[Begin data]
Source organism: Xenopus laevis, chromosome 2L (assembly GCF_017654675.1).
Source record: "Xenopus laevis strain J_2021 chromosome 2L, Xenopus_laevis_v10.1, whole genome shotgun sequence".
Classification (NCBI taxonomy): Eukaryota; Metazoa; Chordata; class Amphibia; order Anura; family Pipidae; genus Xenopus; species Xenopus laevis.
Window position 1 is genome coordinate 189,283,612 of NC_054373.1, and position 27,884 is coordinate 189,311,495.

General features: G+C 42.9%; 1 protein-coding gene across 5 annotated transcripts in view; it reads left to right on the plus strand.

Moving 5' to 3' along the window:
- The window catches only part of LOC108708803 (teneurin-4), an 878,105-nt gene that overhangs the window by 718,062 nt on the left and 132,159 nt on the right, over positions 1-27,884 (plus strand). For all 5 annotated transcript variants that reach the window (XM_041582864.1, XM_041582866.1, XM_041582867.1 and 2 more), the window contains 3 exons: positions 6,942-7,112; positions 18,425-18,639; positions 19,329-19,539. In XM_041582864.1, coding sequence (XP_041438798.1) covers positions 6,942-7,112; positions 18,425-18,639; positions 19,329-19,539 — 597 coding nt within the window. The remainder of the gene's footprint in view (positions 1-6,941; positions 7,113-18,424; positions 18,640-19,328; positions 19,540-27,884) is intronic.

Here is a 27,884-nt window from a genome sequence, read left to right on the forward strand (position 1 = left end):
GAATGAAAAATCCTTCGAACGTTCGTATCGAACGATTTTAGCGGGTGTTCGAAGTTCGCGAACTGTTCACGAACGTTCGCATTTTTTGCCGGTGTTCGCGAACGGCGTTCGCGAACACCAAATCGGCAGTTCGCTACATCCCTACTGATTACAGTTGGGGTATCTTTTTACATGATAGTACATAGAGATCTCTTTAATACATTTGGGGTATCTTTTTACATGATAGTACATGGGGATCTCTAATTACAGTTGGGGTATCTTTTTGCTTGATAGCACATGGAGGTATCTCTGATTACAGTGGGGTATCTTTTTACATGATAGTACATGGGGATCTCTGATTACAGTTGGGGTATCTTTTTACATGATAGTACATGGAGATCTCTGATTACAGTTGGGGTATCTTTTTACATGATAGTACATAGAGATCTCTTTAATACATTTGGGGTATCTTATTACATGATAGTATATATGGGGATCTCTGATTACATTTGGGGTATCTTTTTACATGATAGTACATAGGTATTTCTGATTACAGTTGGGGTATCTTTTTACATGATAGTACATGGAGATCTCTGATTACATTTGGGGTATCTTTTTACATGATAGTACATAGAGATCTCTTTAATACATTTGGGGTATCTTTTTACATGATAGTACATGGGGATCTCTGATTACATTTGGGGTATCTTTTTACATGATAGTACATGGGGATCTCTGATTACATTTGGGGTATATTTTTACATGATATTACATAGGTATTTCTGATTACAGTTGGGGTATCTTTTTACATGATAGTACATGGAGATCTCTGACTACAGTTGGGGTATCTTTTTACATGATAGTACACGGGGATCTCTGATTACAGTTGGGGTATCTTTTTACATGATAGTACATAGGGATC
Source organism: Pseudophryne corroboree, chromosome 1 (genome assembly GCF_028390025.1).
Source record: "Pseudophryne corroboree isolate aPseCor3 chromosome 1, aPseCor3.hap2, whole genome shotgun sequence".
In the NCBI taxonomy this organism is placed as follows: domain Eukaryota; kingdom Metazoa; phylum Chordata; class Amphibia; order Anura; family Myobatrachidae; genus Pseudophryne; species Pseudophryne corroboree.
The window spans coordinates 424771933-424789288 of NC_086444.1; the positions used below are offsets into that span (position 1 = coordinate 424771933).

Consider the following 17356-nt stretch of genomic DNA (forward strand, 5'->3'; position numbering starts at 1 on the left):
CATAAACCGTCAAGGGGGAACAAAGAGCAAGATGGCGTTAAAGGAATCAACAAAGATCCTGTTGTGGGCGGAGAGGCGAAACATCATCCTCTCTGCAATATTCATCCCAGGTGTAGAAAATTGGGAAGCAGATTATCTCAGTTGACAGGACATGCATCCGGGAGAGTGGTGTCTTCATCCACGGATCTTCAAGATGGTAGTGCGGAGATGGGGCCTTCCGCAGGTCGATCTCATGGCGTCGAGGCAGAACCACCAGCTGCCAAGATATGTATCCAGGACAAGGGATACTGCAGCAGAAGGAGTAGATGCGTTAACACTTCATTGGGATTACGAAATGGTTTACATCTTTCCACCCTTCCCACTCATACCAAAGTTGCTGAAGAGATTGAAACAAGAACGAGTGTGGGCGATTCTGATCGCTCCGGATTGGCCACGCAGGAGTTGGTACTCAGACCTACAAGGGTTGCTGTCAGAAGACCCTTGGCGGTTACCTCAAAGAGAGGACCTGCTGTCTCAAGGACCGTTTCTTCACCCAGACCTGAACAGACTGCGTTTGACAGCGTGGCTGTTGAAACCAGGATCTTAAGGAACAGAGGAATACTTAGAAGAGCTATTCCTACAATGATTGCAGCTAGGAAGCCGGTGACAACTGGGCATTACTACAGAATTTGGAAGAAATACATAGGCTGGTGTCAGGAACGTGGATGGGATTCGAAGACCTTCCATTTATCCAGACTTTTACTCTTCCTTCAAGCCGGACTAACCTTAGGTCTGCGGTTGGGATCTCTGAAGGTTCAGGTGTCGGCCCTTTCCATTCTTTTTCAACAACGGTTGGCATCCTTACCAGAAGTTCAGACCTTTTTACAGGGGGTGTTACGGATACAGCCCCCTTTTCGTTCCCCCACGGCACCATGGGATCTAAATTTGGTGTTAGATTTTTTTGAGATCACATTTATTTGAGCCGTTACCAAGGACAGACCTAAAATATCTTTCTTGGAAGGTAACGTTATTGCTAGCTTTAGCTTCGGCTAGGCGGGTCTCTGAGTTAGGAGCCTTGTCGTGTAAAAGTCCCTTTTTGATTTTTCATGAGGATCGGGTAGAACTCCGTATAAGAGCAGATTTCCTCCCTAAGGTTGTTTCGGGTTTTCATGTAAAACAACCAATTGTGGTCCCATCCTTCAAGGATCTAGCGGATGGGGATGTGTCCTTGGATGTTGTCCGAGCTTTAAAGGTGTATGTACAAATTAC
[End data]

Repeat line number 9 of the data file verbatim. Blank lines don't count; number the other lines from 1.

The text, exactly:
GAATGAAAAATCCTTCGAACGTTCGTATCGAACGATTTTAGCGGGTGTTCGAAGTTCGCGAACTGTTCACGAACGTTCGCATTTTTTGCCGGTGTTCGCGAACGGCGTTCGCGAACACCAAATCGGCAGTTCGCTACATCCCTACTGATTACAGTTGGGGTATCTTTTTACATGATAGTACATAGAGATCTCTTTAATACATTTGGGGTATCTTTTTACATGATAGTACATGGGGATCTCTAATTACAGTTGGGGTATCTTTTTGCTTGATAGCACATGGAGGTATCTCTGATTACAGTGGGGTATCTTTTTACATGATAGTACATGGGGATCTCTGATTACAGTTGGGGTATCTTTTTACATGATAGTACATGGAGATCTCTGATTACAGTTGGGGTATCTTTTTACATGATAGTACATAGAGATCTCTTTAATACATTTGGGGTATCTTATTACATGATAGTATATATGGGGATCTCTGATTACATTTGGGGTATCTTTTTACATGATAGTACATAGGTATTTCTGATTACAGTTGGGGTATCTTTTTACATGATAGTACATGGAGATCTCTGATTACATTTGGGGTATCTTTTTACATGATAGTACATAGAGATCTCTTTAATACATTTGGGGTATCTTTTTACATGATAGTACATGGGGATCTCTGATTACATTTGGGGTATCTTTTTACATGATAGTACATGGGGATCTCTGATTACATTTGGGGTATATTTTTACATGATATTACATAGGTATTTCTGATTACAGTTGGGGTATCTTTTTACATGATAGTACATGGAGATCTCTGACTACAGTTGGGGTATCTTTTTACATGATAGTACACGGGGATCTCTGATTACAGTTGGGGTATCTTTTTACATGATAGTACATAGGGATC